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gnhovis
08-06-2006, 07:54 PM
I set out this weekend to replace the rotors and brake pads on the E30 convertible. The rear end didn't present any challenges (other than the sheer amount of corrosion I had to clean up), but not so when I got to the front. Once I got the corrosion scraped off and I could see the rotor retaining screw and I could see it was stripped. Not having a better plan, I decided to drill off the head so at least I could get the rotor off. I finished the pad install, and put on the new rotor with about 1/8th an inch of the old screw still sticking out of the hub. The stub didn't hold the rotor, but at least it stopped it from spinning when I pressed the rotor against the hub. Same thing happened on the other side.

So here's my question: Does the retaining screw matter? Can I live without it or am I better off drilling out the rest of the screw and retapping it?

BahnBaum
08-06-2006, 08:08 PM
I don't think there's any need to fix it from a safety standpoint. It's really only there to avoid the hassle of lining up the rotor with the hub when mounting wheels.

Alex

SharkD
08-06-2006, 08:13 PM
The rotor retaining screw definitely matters (it prevents the rotor from slipping while you are replacing the wheel -- if the rotor isn't seated properly, it could lead to a bearing failure from the wobble), and should be replaced every time you remove/replace rotors.

I would strongly suggest going to Sears and getting a set of drill-out stripped head remover bits, that way you don't have to destroy the threads in your wheel hub.

When tightening the new screw -- like the bleed screw on the calipers, it only needs to go finger tight + ¼-½ turn.

John in VA
08-06-2006, 08:36 PM
A dab of anti-seize on the new screw will help, too.

hoyabmw
08-06-2006, 10:12 PM
The rotor retaining screw definitely matters (it prevents the rotor from slipping while you are replacing the wheel -- if the rotor isn't seated properly, it could lead to a bearing failure from the wobble), and should be replaced every time you remove/replace rotors.

I would strongly suggest going to Sears and getting a set of drill-out stripped head remover bits, that way you don't have to destroy the threads in your wheel hub.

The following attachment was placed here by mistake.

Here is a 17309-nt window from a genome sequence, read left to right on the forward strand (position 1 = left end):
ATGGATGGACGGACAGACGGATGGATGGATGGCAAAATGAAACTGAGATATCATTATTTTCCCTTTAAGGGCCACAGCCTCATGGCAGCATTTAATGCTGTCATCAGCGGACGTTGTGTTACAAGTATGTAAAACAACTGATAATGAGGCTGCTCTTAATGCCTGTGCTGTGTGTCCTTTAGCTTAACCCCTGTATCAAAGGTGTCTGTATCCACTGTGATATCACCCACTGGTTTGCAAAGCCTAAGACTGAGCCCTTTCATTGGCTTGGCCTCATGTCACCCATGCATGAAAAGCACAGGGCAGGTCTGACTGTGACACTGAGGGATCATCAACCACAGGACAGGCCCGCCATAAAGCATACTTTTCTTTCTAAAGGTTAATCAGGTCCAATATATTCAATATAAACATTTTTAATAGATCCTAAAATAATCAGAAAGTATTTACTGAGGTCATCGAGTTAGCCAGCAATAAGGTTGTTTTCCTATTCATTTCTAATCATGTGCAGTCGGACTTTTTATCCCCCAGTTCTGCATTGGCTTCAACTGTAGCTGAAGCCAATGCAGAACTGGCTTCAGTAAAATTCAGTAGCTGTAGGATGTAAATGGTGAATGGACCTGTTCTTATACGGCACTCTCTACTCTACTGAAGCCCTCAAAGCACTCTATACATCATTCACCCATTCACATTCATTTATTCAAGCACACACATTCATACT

When tightening the new screw -- like the bleed screw on the calipers, it only needs to go finger tight + ¼-½ turn.

Actually, as Alex said, it really doesn't do anything but hold the rotor in place when changing the wheels. If you run wheel studs (you are running them on the race car, aren't you?) they're useless. Torquing the wheels evenly is all that matters for both the rotors and the wheel bearings.

If you do use them, use anti sieze on the threads to prevent their getting stuck, and only put them in finger tight--NEVER use tools to tighten them down.

I pitched mine about the time I put in the studs. I was running without them for a while before that, because I forgot to order new ones. Never had a wheel bearing or rotor failure related to that. Just make sure you properly torque the wheels.

Kevin
'90 325i

Nick325xiT 5spd
08-06-2006, 10:32 PM
Mine are gone on the race car. Why add an additional and unnecessary point of failure?

SharkD
08-07-2006, 10:39 AM
Since gnhovis's E30 is a convertible, it's pretty unlikely that the car is racing, so I presumed that he's (she's?) using lug bolts, rather than studs. I was answering his street car question, rather than addressing racing practices.

I kept the screws --they're the originals from when I bought the car -- because it makes life that much easier to keep the rotors true when you're rushing to swap your practice tires for qualifying rubber when time is tight between sessions.

gnhovis
08-07-2006, 11:18 AM
Thanks for all of your replies. Definately not a race car. Hopefully wheel changes will be infrequent, so I'll probably leave it as it is for now. I was concerned that there was some other safety issue I was missing.

1996 328ti
08-07-2006, 12:18 PM
Thanks for all of your replies. Definately not a race car. Hopefully wheel changes will be infrequent, so I'll probably leave it as it is for now. I was concerned that there was some other safety issue I was missing.Only safety issue is it falling on your toes.

hoyabmw
08-07-2006, 02:05 PM
Since gnhovis's E30 is a convertible, it's pretty unlikely that the car is racing, so I presumed that he's (she's?) using lug bolts, rather than studs. I was answering his street car question, rather than addressing racing practices.

I kept the screws --they're the originals from when I bought the car -- because it makes life that much easier to keep the rotors true when you're rushing to swap your practice tires for qualifying rubber when time is tight between sessions.

I knew his was a street car. The stud question was actually aimed at you, but hard to pull out in the quote. I have never had any problem with the rotors moving when the wheels are off. To each his own with a racecar, but gnhovis's problem shouldn't hurt anything.

The next time the wheel bearings need replacement, you'll have a fresh shot at it. If you're not changing the wheels very often, I wouldn't worry about it, and you should have a tool in the trunk toolkit to help line up the wheels anyway, which becomes much more useful when the rotor locating screw is missing.

Kevin